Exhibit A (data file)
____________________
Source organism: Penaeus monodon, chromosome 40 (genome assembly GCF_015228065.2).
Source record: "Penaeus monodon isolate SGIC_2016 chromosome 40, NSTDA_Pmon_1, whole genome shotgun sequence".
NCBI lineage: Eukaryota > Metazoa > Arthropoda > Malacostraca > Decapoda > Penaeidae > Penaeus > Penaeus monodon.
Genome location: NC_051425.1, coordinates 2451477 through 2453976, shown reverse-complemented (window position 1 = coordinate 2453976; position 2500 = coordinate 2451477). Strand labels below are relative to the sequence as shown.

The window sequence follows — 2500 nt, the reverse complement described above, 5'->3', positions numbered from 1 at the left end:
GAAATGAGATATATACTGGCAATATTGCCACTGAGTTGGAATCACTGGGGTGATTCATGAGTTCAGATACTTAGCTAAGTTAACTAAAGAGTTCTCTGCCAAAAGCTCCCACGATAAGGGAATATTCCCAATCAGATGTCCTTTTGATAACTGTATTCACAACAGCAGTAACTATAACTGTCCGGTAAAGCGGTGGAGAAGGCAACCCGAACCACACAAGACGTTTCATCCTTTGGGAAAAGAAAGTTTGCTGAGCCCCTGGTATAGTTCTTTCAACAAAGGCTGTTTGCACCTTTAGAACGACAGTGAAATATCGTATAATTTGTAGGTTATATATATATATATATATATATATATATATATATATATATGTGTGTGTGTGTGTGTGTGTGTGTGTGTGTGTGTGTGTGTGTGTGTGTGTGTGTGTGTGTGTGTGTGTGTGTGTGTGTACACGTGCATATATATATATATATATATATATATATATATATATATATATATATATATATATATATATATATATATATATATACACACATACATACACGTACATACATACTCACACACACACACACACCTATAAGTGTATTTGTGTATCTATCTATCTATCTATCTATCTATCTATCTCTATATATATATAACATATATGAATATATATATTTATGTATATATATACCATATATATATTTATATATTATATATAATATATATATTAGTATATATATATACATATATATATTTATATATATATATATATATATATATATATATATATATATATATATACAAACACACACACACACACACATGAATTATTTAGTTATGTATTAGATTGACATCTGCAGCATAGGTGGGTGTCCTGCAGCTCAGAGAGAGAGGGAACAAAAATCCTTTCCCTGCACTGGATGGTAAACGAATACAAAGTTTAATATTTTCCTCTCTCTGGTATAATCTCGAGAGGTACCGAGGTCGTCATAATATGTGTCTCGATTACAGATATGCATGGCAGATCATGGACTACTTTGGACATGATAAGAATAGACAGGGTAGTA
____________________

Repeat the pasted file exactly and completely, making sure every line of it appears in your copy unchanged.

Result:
Source organism: Penaeus monodon, chromosome 40 (genome assembly GCF_015228065.2).
Source record: "Penaeus monodon isolate SGIC_2016 chromosome 40, NSTDA_Pmon_1, whole genome shotgun sequence".
NCBI lineage: Eukaryota > Metazoa > Arthropoda > Malacostraca > Decapoda > Penaeidae > Penaeus > Penaeus monodon.
Genome location: NC_051425.1, coordinates 2451477 through 2453976, shown reverse-complemented (window position 1 = coordinate 2453976; position 2500 = coordinate 2451477). Strand labels below are relative to the sequence as shown.

The window sequence follows — 2500 nt, the reverse complement described above, 5'->3', positions numbered from 1 at the left end:
GAAATGAGATATATACTGGCAATATTGCCACTGAGTTGGAATCACTGGGGTGATTCATGAGTTCAGATACTTAGCTAAGTTAACTAAAGAGTTCTCTGCCAAAAGCTCCCACGATAAGGGAATATTCCCAATCAGATGTCCTTTTGATAACTGTATTCACAACAGCAGTAACTATAACTGTCCGGTAAAGCGGTGGAGAAGGCAACCCGAACCACACAAGACGTTTCATCCTTTGGGAAAAGAAAGTTTGCTGAGCCCCTGGTATAGTTCTTTCAACAAAGGCTGTTTGCACCTTTAGAACGACAGTGAAATATCGTATAATTTGTAGGTTATATATATATATATATATATATATATATATATATATATATGTGTGTGTGTGTGTGTGTGTGTGTGTGTGTGTGTGTGTGTGTGTGTGTGTGTGTGTGTGTGTGTGTGTGTGTGTGTGTACACGTGCATATATATATATATATATATATATATATATATATATATATATATATATATATATATATATATATATATATATATACACACATACATACACGTACATACATACTCACACACACACACACACCTATAAGTGTATTTGTGTATCTATCTATCTATCTATCTATCTATCTATCTCTATATATATATAACATATATGAATATATATATTTATGTATATATATACCATATATATATTTATATATTATATATAATATATATATTAGTATATATATATACATATATATATTTATATATATATATATATATATATATATATATATATATATATATATACAAACACACACACACACACACATGAATTATTTAGTTATGTATTAGATTGACATCTGCAGCATAGGTGGGTGTCCTGCAGCTCAGAGAGAGAGGGAACAAAAATCCTTTCCCTGCACTGGATGGTAAACGAATACAAAGTTTAATATTTTCCTCTCTCTGGTATAATCTCGAGAGGTACCGAGGTCGTCATAATATGTGTCTCGATTACAGATATGCATGGCAGATCATGGACTACTTTGGACATGATAAGAATAGACAGGGTAGTA